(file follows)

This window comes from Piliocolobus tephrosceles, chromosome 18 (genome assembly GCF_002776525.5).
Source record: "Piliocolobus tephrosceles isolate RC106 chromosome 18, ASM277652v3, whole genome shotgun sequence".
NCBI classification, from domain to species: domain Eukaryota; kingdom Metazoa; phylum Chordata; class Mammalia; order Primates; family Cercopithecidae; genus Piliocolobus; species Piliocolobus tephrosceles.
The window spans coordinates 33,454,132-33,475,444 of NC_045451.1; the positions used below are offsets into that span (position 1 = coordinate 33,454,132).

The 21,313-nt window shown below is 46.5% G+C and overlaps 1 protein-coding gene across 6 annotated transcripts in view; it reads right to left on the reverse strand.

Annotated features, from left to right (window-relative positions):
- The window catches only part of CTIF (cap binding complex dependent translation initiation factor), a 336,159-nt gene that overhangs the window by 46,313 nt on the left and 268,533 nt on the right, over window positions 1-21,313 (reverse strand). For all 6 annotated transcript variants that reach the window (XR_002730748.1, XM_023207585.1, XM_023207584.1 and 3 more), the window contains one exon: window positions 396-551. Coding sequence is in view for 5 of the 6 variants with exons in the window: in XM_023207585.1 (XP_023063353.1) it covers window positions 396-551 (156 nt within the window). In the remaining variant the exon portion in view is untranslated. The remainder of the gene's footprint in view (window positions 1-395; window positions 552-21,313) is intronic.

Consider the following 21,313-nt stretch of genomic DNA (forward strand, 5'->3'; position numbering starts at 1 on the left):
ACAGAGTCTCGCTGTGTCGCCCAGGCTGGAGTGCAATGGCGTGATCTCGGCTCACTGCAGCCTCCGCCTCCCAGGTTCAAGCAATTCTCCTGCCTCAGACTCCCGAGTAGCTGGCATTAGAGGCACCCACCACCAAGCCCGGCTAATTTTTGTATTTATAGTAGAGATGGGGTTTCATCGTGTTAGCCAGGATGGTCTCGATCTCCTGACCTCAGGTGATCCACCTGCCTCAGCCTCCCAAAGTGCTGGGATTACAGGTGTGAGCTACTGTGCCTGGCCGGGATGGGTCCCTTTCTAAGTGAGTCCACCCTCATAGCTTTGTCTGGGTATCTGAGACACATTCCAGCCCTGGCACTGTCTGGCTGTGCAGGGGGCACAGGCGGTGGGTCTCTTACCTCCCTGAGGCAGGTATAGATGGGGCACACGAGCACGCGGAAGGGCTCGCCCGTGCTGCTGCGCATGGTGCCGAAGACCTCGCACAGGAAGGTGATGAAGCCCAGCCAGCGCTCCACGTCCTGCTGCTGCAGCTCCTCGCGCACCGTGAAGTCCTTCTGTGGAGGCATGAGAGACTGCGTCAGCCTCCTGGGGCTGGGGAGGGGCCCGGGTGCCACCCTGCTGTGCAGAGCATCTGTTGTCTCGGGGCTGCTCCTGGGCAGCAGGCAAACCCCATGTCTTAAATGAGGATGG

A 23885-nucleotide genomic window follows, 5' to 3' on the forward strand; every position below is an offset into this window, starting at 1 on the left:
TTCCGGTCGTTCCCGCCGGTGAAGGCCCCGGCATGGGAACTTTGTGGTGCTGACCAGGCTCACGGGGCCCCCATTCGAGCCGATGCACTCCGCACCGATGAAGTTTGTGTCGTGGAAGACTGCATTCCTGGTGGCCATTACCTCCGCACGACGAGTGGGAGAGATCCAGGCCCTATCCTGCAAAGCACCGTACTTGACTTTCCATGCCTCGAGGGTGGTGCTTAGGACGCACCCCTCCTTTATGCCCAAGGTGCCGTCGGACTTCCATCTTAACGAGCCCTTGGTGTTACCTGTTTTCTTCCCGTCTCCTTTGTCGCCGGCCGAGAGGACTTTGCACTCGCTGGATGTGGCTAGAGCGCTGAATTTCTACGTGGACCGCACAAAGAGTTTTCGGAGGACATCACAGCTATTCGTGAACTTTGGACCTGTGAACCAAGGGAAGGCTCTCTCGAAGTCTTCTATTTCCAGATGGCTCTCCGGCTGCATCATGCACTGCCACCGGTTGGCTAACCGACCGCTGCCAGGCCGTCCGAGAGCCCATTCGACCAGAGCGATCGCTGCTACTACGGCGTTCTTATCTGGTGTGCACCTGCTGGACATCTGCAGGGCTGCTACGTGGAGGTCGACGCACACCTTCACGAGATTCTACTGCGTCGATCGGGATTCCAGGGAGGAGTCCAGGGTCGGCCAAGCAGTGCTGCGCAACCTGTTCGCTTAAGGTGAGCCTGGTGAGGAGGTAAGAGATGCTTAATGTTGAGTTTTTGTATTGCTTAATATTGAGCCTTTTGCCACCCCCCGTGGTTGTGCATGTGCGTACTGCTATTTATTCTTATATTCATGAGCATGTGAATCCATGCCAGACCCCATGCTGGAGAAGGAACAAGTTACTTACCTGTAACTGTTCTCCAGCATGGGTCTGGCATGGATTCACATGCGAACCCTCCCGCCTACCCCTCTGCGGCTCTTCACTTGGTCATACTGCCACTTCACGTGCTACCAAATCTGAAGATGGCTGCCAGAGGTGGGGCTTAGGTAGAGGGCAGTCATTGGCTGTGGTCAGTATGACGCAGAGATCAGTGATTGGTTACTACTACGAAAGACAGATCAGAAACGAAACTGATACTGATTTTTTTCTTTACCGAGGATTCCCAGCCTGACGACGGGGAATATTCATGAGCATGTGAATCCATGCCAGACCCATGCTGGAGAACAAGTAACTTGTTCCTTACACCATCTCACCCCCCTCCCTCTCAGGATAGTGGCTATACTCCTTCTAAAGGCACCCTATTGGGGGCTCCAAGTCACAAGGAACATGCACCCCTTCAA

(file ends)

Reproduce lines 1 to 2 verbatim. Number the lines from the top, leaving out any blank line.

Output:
This window comes from Piliocolobus tephrosceles, chromosome 18 (genome assembly GCF_002776525.5).
Source record: "Piliocolobus tephrosceles isolate RC106 chromosome 18, ASM277652v3, whole genome shotgun sequence".